“The principles of our society are being let down”
Jess Phillips is the MP for Yardley, who, despite only being elected in May 2015, has already made a name for herself as an outspoken and straight-talking politician. She is now considered by some as a rising star for the Labour Party. Her reign has not been short of controversy; during her appearance on BBC Question Time she drew comparison between the Cologne attacks on New Years Eve and Broad Street on a weekend – a comment that, she claims, was “terribly and wilfully misrepresented.” She also said in an interview with Owen Jones that she wouldn’t “knife [Corbyn] in the back” but “in the front” if he is “hurting us [Labour]” more than he is “helping us.” We met the up-and-coming MP in her constituency office to get her take on Labour’s loss in 2015, life in Parliament and key social issues within the media and public sphere.
It was the first time ever in a Budget speech that someone had mentioned the words domestic violence so I felt pretty proud
As a child, Jess was interested in politics; she grew up with Labour-supporting parents. “All my life I have been campaigning for them [Labour] and then when I was little I decided I want to go into politics.” She didn’t choose to be a member of the Labour Party, it “was just given [to her] like a religion.” It was only when the Conservatives came in to power in 2010 – with the help of the Liberal Democrats – that she was inspired to do something; “I thought they are so awful. I was working at a women’s refuge at the time and they cut all of our services and I thought I’d better fight back.” Becoming an MP enabled her to take on cases and really “fight for them to the very highest level”. Her proudest moment came when, in the Autumn Budget, “George Osborne said he was giving some money to domestic violence. Literally the whole house turned and looked at me. It was the first time ever in a Budget speech that someone had mentioned the words domestic violence so I felt pretty proud.”
With regards to the 2015 General Election, Jess described how everything in its entirety went wrong. “People didn’t trust us with the economy and they didn’t like Ed Miliband. That was the top and bottom of it.” She dismissed claims that David Miliband would have made a difference. For her, “it was beyond the leader”; the narrative that the financial crisis was all Labour’s fault was “never challenged enough”, leaving her party’s message lacking hope. “Corbyn has done nothing to overcome that narrative”, she adds, claiming that instead he has only “deepened people’s fears on the economy as well as national security”. Commentating on the 33/1 odds of her being leader (at the time of writing), “put a fiver on, that’s all I’m saying.” A Jess Phillips led Labour “would be less parochial” and be “more open to listening” to people who happen to hold alternative views. Most importantly, she claims, “I would talk about the future a lot more…not a future based on premises of things that existed in the past.”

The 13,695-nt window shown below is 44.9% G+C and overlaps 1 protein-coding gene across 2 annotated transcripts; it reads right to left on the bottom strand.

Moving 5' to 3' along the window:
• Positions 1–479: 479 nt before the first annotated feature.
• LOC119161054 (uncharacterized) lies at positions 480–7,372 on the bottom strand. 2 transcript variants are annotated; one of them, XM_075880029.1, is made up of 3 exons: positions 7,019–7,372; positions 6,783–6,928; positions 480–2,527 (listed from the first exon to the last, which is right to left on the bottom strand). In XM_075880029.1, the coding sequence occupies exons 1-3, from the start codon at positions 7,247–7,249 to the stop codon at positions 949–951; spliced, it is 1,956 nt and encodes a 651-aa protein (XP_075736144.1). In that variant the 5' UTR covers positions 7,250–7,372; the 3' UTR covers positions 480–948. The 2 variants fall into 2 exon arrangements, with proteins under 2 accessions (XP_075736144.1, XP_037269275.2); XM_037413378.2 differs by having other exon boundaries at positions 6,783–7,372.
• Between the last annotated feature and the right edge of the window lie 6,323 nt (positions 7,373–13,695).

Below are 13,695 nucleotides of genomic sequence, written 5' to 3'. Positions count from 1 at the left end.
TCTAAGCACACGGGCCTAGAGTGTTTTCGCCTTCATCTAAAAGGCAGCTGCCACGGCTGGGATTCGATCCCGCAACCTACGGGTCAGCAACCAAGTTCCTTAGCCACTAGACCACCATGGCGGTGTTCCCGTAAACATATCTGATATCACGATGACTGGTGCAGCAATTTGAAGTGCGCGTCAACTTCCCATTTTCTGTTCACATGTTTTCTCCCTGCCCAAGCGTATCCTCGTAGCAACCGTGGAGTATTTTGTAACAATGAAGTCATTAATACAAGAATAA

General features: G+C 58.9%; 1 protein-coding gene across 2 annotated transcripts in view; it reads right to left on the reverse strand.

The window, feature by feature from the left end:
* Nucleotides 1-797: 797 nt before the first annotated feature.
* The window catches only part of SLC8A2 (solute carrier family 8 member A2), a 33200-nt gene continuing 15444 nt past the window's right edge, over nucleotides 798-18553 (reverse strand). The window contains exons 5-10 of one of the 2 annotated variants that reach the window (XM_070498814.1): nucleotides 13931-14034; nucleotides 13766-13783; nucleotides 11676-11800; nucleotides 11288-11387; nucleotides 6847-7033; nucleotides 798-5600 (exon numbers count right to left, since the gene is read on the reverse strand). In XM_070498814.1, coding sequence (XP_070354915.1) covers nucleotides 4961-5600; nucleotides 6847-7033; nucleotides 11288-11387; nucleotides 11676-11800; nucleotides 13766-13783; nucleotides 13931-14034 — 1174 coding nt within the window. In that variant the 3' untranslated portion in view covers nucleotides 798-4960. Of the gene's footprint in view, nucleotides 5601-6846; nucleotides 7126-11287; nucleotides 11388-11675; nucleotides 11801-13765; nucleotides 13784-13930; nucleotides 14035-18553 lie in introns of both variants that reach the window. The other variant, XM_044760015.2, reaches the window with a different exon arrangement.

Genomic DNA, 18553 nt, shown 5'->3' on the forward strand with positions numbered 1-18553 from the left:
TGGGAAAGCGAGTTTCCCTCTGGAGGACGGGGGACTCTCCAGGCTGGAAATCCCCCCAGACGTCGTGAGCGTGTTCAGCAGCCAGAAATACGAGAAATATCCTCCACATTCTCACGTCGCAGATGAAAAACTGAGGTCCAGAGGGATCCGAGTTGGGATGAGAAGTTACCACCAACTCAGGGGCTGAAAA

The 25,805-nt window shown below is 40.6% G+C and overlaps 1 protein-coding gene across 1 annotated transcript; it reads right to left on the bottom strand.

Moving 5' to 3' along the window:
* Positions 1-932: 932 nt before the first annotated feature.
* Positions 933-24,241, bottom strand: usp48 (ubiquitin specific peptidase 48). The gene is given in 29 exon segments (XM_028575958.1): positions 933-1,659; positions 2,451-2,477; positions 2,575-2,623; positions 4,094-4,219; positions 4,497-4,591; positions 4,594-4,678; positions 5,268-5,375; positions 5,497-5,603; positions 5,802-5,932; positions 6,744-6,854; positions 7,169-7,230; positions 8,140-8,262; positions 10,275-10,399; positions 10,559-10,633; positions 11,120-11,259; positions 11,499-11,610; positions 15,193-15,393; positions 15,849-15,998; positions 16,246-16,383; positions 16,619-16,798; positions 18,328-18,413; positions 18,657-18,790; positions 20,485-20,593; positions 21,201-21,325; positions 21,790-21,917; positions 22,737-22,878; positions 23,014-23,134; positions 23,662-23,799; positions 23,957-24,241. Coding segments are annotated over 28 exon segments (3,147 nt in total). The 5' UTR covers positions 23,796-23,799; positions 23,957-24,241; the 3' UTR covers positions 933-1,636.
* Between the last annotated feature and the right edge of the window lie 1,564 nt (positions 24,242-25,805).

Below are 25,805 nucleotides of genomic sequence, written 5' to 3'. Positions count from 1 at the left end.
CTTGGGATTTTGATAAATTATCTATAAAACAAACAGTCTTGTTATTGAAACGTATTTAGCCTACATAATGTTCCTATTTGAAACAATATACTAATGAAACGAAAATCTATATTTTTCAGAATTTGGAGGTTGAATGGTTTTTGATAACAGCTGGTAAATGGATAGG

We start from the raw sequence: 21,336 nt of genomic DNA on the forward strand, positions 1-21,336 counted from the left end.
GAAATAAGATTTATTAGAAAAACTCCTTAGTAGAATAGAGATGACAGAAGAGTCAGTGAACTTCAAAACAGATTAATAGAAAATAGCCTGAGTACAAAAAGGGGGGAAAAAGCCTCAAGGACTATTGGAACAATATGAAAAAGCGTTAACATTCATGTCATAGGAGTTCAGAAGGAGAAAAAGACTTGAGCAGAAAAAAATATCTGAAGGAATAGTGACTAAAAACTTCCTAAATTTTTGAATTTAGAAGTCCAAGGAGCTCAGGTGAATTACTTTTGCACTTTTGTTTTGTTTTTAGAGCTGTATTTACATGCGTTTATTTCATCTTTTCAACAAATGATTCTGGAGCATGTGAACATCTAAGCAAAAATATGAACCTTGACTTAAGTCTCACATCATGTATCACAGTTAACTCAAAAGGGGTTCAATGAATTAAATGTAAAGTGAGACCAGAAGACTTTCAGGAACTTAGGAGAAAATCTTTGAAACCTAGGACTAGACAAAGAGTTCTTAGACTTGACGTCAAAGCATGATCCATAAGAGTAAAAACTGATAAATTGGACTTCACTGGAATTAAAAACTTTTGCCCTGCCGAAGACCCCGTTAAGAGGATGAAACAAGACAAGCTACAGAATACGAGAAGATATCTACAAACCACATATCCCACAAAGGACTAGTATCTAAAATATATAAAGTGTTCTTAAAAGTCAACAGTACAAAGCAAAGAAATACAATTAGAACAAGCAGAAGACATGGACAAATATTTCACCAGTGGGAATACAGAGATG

This is not a Great Britain to be proud of
She describes appearing on national platforms on TV, such as BBC Question Time, as “terrifying”. Nevertheless she sees every one as an opportunity; “I seek out things I am scared of all the time.” She argues that the way politicians speak to the public and the media fuels political apathy. Yet, on the other side of the coin, she recognises that politicians are “tired of being wilfully misconstrued.” In response to her comments on the Cologne attacks (comparing them to a night out on Broad Street), she claims the reason she was “wilfully misrepresented” was because people were angered she was “pointing out an unpalatable truth”.
When the topic turned to the track record of the past coalition and the current Conservative Government, Jess stated that “loads” had been done, especially concerning one of her most passionate subjects: domestic violence. One of the biggest successes was the Modern Slavery Bill, which “has the potential to, and has started to change, the face of how we consider people who have been trafficked here.” She described Michael Gove as a “woolly liberal” in regard to his policies as Justice Secretary; “the last 5 years he was terrible” but “I quite like Gove in Justice.” She claims that her office receives daily calls about people’s access to justice, which is “something that only exists for the richest few.” This is “not a Great Britain to proud of…the principles of our society are being let down,” she adds. Jess presents her view of Conservatives: “they’re not evil, they are evil, some are evil”. In practice, however, she attributes their “small amount of success” to the “accidental” intersection of their “ideology [and] meaning well”.
Approachable, straight-talking and honest
From our experience, Jess is an approachable, straight-talking and honest politician, who was a delight to meet and interview. Jess clearly knows where she stands on the internal Labour Party debate and her thoughts on the leadership. To us it was clear that she has a promising future at the Labour Party. We admire and commend her efforts to be an honest independent politician and we hope she isn’t silenced for voicing her opinions, regardless of their agreeability.